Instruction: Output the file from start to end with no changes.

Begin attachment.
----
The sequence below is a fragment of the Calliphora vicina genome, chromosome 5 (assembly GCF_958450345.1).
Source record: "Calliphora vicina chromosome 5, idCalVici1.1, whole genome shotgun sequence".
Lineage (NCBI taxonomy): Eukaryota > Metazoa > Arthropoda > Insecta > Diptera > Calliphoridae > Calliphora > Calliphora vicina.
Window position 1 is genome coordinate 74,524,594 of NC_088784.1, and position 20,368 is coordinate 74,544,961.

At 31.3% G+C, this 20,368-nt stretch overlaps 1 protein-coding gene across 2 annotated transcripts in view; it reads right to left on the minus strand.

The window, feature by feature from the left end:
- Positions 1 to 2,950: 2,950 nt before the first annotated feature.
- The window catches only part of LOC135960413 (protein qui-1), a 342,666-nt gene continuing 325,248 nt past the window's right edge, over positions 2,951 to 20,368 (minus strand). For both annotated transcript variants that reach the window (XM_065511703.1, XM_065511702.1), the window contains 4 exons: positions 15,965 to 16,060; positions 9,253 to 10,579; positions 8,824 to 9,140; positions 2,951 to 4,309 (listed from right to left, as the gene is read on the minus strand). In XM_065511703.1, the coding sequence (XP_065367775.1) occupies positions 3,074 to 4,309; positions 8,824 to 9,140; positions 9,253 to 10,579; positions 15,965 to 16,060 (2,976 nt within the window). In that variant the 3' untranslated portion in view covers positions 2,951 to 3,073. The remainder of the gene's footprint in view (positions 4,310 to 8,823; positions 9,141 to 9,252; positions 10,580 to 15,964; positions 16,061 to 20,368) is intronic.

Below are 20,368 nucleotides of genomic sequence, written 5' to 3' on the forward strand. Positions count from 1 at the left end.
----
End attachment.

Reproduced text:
The sequence below is a fragment of the Calliphora vicina genome, chromosome 5 (assembly GCF_958450345.1).
Source record: "Calliphora vicina chromosome 5, idCalVici1.1, whole genome shotgun sequence".
Lineage (NCBI taxonomy): Eukaryota > Metazoa > Arthropoda > Insecta > Diptera > Calliphoridae > Calliphora > Calliphora vicina.
Window position 1 is genome coordinate 74,524,594 of NC_088784.1, and position 20,368 is coordinate 74,544,961.

At 31.3% G+C, this 20,368-nt stretch overlaps 1 protein-coding gene across 2 annotated transcripts in view; it reads right to left on the minus strand.

The window, feature by feature from the left end:
- Positions 1 to 2,950: 2,950 nt before the first annotated feature.
- The window catches only part of LOC135960413 (protein qui-1), a 342,666-nt gene continuing 325,248 nt past the window's right edge, over positions 2,951 to 20,368 (minus strand). For both annotated transcript variants that reach the window (XM_065511703.1, XM_065511702.1), the window contains 4 exons: positions 15,965 to 16,060; positions 9,253 to 10,579; positions 8,824 to 9,140; positions 2,951 to 4,309 (listed from right to left, as the gene is read on the minus strand). In XM_065511703.1, the coding sequence (XP_065367775.1) occupies positions 3,074 to 4,309; positions 8,824 to 9,140; positions 9,253 to 10,579; positions 15,965 to 16,060 (2,976 nt within the window). In that variant the 3' untranslated portion in view covers positions 2,951 to 3,073. The remainder of the gene's footprint in view (positions 4,310 to 8,823; positions 9,141 to 9,252; positions 10,580 to 15,964; positions 16,061 to 20,368) is intronic.

Below are 20,368 nucleotides of genomic sequence, written 5' to 3' on the forward strand. Positions count from 1 at the left end.